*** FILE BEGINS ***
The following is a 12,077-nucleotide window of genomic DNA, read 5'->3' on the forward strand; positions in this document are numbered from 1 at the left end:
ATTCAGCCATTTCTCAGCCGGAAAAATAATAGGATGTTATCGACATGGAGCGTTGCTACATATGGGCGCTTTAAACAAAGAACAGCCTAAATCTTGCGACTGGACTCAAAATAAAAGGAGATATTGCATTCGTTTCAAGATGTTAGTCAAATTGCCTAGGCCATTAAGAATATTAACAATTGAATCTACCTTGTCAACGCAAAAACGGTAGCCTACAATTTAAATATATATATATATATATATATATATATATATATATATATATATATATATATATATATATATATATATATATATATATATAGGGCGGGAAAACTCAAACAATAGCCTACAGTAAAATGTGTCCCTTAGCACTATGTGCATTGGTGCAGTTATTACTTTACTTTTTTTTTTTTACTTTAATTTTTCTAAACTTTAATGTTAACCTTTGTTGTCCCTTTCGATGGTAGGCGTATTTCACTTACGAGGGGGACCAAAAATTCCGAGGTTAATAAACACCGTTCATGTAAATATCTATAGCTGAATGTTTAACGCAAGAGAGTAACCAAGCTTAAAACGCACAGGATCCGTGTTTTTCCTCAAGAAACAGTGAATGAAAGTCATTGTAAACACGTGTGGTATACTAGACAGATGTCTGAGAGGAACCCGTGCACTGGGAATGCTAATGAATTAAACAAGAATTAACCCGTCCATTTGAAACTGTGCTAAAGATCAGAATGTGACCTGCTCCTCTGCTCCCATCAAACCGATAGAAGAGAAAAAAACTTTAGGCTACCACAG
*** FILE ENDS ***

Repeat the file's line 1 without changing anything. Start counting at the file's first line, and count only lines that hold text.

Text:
The following is a 12,077-nucleotide window of genomic DNA, read 5'->3' on the forward strand; positions in this document are numbered from 1 at the left end: